During the Ukrainian bishop's ad limina visit to Rome last week, Pope Francis reminded them of their duties to justice and truth amid their country's crisis.

Cherenkov commented that in the crisis, “church diplomacy should give its authoritative word.  The World Council of Churches is the only place where the heads of Ukrainian and Russian Orthodox Churches can meet. Patriarch Kirill could influence the politics of Putin.”


Protecting the Russian World

Christians in Crimea and eastern Ukraine are suffering religious persecution at the hands of the Russian government and pro-Russian separatists, respectively. Based on numerous reported cases*, it appears that this persecution is largely due to Russia’s escalating anti-Western sentiments, as well as its desire to assert the dominance of the Orthodox Church of the Moscow Patriarchate.

Russia’s aggressive actions in Ukraine are attempts to purge the nation of Western influence, which includes all religions other than Russian Orthodoxy. Russia has also isolated itself from the international sphere, and the government is using anti-Western propaganda to fuel support for its escalating aggression in Ukraine.

Russia’s actions in Crimea and its support of the pro-Russian separatists in eastern Ukraine have already significantly impacted the religious diversity in these regions, and have resulted in hundreds of cases of severe religious persecution. The following groups are the most responsible for this religious persecution:

  • Pro-Russian separatists (separatist groups, such as the Donetsk People’s Republic)
  • Religious leaders of the Orthodox Church of the Moscow Patriarchate
  • Fanatical movements, such as the Russian Orthodox Army
  • Cossacks - paramilitary groups

Religious Persecution in Crimea

Following Russia’s annexation of Crimea in March 2014, the Russian government ordered all religious organizations in the region to re-register in accordance with Russian legislation. As of January 1, 2015, there were 2,220 registered religious organizations in Crimea, with only 1,546 operating as legal entities. Religious organizations belonging to the Orthodox Church of the Kiev Patriarchate, the Ukrainian Greek Catholic Church, and the Crimean Tatars have experienced the greatest difficulty with the registration process.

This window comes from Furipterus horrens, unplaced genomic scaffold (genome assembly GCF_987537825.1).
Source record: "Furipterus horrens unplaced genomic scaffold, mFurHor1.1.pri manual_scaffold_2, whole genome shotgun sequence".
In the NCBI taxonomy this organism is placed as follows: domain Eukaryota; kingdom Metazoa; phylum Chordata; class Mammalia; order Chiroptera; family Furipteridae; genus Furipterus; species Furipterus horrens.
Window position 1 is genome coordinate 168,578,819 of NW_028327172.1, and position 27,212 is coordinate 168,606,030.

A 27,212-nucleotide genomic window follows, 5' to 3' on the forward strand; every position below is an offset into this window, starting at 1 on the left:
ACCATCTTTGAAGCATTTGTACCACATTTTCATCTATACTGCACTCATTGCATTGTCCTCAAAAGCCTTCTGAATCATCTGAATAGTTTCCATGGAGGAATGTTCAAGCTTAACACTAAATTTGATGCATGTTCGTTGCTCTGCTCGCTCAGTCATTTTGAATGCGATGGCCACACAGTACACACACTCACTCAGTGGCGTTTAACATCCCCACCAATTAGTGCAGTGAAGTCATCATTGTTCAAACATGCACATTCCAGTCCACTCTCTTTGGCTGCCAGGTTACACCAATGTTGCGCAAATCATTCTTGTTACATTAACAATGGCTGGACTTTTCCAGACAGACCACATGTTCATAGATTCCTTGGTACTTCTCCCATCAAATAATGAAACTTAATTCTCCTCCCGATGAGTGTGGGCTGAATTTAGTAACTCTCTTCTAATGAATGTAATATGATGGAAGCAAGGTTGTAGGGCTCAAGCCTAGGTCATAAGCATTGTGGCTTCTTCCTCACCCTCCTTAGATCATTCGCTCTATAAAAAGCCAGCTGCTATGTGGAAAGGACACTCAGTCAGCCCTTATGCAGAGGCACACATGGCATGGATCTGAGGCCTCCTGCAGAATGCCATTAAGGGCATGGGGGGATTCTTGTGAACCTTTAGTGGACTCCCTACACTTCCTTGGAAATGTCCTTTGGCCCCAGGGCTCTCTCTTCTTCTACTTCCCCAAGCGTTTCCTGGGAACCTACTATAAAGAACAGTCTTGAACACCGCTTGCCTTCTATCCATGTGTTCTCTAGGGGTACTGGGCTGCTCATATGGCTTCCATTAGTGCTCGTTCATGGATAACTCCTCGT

In addition to re-registration requirements, Russia has been using the fight against Western “terrorism” and “extremism” as an excuse to persecute members of pro-Ukrainian religious organizations in Crimea. Searches have been conducted in locations where religious organizations hold services, religious literature has been confiscated and banned, and interrogations have been conducted. Many Christian pastors and Catholic priests have been forced to flee Crimea due to death threats, property confiscation, and immigration issues. A number of buildings belonging to the Orthodox Church of the Kiev Patriarchate have also been transferred to the Russian Orthodox Church.

Overall, Russia is attempting to bring all religious organizations in Crimea under its own religious policy so that it can establish the supremacy of the Orthodox Church of the Moscow Patriarchate in the region. This will subsequently allow the Russian government to expand its power in the region.

Religious Persecution in Eastern Ukraine

In 2014, hundreds of Christians in eastern Ukraine suffered religious persecution by pro-Russian separatists. On May 16, 2014, the Donetsk People’s Republic, the prominent pro-Russian separatist group in the Donetsk region, adopted a “constitution,” which asserted the supremacy of the Orthodox Church of the Moscow Patriarchate. Russia’s anti-Western propaganda further motivated the separatists to assert the dominance of Russian Orthodoxy in eastern Ukraine, which has led to severe religious persecution of Christians in the region.

Numerous Christians suffered abduction, torture, arson, property confiscation, death threats, physical violence, expatriation, and even murder at the hands of pro-Russian separatists in eastern Ukraine. These Christians were persecuted solely because they did not belong to the Orthodox Church of the Moscow Patriarchate. Those who were tortured suffered various injuries, including beatings, stab wounds, broken bones, dislocated joints, or burns from electric shocks.

In addition to violent persecutory actions against Christians, pro-Russian separatists also seized numerous churches and other Christian facilities in the Donetsk and Lugansk regions of eastern Ukraine in 2014. While some churches were burned to the ground, most of them are now used as barracks, warehouses, or weapon storage, while others have been transferred to the control of the Orthodox Church of the Moscow Patriarchate.

The Good News Church in Slavyansk is one notable example of a church that was seized by pro-Russian separatists in the Donetsk region. In April 2014, several separatists entered the church and forced the congregation to lie on the ground while they searched for pro-Western materials. Some days later, they confiscated the church, its rehabilitation center, and its orphanage to convert them to military facilities. While the church was reopened after the Ukrainian Army regained control of Slavyansk, the majority of the churches seized in eastern Ukraine remain under separatist control.